The shape of a severe storm helps to predict whether it produces hail and the size of hailstones. National Center for Atmospheric Research (NCAR) scientists are processing images with machine learning to improve hail forecasts. (Credit: Carlye Calvin)

Machine Learning Model Analyzes Data from Storms to Predict Hail

Facial Recognition software has made the news by being restricted and even banned in some municipal areas. Now a version of that type of  software is making headlines within the American meteorological community.

Instead of zeroing in on the features of an individual face, scientists from the National Center for Atmospheric Research (NCAR) trained a deep learning model called a convolutional neural network to recognize features of individual storms that affect the formation of hail and how large the hailstones will be, both of which are notoriously difficult to predict. The research is being funding by the National Science Foundation (NSF). The University Corporation for Atmospheric Research manages NCAR for the NSF.

“Hail – particularly large hail – can have significant economic impacts on agriculture and property,” said Nick Anderson, an NSF program officer. “Using these deep learning tools in unique ways will provide additional insight into the conditions that favor large hail, improving model predictions. This is a creative, and very useful, merger of scientific disciplines.”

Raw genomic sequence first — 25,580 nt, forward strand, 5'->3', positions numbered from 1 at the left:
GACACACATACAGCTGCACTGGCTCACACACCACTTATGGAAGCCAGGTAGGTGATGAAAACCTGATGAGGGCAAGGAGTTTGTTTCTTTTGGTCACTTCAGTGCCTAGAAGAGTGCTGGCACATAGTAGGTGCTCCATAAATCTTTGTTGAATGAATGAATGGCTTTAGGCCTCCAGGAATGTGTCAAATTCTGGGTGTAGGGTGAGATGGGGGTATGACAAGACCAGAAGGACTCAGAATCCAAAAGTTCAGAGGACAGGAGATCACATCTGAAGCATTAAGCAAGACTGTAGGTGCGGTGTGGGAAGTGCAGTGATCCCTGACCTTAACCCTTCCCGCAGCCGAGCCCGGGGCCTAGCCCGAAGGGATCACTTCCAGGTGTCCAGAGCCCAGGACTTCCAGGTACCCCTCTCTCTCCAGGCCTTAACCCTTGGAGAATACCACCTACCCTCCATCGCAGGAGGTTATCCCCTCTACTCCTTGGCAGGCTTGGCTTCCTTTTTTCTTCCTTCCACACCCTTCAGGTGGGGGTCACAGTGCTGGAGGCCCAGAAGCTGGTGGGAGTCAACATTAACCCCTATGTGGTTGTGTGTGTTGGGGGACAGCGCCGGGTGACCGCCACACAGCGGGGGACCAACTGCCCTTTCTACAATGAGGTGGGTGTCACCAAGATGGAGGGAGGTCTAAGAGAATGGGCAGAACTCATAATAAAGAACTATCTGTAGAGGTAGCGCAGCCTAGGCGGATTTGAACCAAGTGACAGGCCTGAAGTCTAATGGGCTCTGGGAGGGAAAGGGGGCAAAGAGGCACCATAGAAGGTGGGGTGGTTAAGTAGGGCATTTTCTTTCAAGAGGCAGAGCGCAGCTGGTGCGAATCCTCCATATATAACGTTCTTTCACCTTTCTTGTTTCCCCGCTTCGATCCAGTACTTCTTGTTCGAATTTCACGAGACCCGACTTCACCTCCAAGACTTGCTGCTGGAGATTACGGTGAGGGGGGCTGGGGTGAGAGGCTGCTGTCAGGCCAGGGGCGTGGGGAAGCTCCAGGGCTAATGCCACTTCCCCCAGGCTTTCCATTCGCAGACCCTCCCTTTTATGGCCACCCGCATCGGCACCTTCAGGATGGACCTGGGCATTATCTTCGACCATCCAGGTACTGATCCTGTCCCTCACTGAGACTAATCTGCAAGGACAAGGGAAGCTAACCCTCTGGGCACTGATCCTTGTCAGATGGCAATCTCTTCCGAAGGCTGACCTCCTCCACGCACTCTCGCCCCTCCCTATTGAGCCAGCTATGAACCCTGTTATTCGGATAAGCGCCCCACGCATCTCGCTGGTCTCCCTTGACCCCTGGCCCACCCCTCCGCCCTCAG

An article from news.ucar.ed published in the journal Monthly Weather Review: “This research builds on NCAR’s David John Gagne’s previous work using a different kind of machine learning model – known as a random forest – to improve hail prediction. Instead of analyzing images, random forest models ask a series of questions, much like a flowchart, which are designed to determine the probability of hail. These questions might include whether the dew point, temperatures, or winds are above or below a certain threshold. Each “tree” in the model asks slight variants on the questions to come to an independent answer. Those answers are then averaged over the entire “forest,” giving a prediction that’s more reliable than any individual tree.

Using neural networks to predict the weather is an example of how AI could change the world for the better, even if it’s one hailstone at a time.

Weather forecasting has come a long way over the past 20 years, particularly when it come to predicting the power of hurricanes. But could using AI help improve meteorologists ability to predict future weather patterns? Considering concerns about climate change, the assistance that AI is providing could be critical.

In an article from, companies report investing heavily in weather prediction. IBM, for example, recently purchased The Weather Company and combined its data with in-house AI development⏤the supercomputer Watson. This is just the beginning when it comes to how AI will develop more accurate and consistent weather forecasting.